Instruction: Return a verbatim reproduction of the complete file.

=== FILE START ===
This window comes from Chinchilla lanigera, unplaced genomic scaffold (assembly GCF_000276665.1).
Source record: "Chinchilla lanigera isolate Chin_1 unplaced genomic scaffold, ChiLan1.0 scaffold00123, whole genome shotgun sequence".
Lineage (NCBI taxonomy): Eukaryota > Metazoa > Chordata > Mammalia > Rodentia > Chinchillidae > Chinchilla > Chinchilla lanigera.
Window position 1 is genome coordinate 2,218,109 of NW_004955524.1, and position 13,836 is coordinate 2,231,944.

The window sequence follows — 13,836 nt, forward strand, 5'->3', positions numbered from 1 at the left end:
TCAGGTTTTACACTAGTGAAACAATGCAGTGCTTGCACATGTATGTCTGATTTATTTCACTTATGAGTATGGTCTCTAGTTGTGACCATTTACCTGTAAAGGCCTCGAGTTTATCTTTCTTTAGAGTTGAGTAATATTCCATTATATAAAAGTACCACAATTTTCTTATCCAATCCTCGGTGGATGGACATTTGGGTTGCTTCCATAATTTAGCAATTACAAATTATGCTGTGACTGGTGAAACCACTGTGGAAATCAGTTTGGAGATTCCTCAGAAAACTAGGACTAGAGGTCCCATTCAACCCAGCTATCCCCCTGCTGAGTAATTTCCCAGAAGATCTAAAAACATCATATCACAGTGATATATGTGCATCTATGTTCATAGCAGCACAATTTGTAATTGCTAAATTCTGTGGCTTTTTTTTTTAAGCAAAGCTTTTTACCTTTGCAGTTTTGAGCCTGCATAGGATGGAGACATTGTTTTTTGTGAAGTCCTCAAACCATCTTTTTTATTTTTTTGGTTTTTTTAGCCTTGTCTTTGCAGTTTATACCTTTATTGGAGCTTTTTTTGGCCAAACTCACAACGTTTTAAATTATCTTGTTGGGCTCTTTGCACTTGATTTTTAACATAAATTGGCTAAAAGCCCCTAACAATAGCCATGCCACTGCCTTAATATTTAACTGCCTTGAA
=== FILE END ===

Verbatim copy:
This window comes from Chinchilla lanigera, unplaced genomic scaffold (assembly GCF_000276665.1).
Source record: "Chinchilla lanigera isolate Chin_1 unplaced genomic scaffold, ChiLan1.0 scaffold00123, whole genome shotgun sequence".
Lineage (NCBI taxonomy): Eukaryota > Metazoa > Chordata > Mammalia > Rodentia > Chinchillidae > Chinchilla > Chinchilla lanigera.
Window position 1 is genome coordinate 2,218,109 of NW_004955524.1, and position 13,836 is coordinate 2,231,944.

The window sequence follows — 13,836 nt, forward strand, 5'->3', positions numbered from 1 at the left end:
TCAGGTTTTACACTAGTGAAACAATGCAGTGCTTGCACATGTATGTCTGATTTATTTCACTTATGAGTATGGTCTCTAGTTGTGACCATTTACCTGTAAAGGCCTCGAGTTTATCTTTCTTTAGAGTTGAGTAATATTCCATTATATAAAAGTACCACAATTTTCTTATCCAATCCTCGGTGGATGGACATTTGGGTTGCTTCCATAATTTAGCAATTACAAATTATGCTGTGACTGGTGAAACCACTGTGGAAATCAGTTTGGAGATTCCTCAGAAAACTAGGACTAGAGGTCCCATTCAACCCAGCTATCCCCCTGCTGAGTAATTTCCCAGAAGATCTAAAAACATCATATCACAGTGATATATGTGCATCTATGTTCATAGCAGCACAATTTGTAATTGCTAAATTCTGTGGCTTTTTTTTTTAAGCAAAGCTTTTTACCTTTGCAGTTTTGAGCCTGCATAGGATGGAGACATTGTTTTTTGTGAAGTCCTCAAACCATCTTTTTTATTTTTTTGGTTTTTTTAGCCTTGTCTTTGCAGTTTATACCTTTATTGGAGCTTTTTTTGGCCAAACTCACAACGTTTTAAATTATCTTGTTGGGCTCTTTGCACTTGATTTTTAACATAAATTGGCTAAAAGCCCCTAACAATAGCCATGCCACTGCCTTAATATTTAACTGCCTTGAA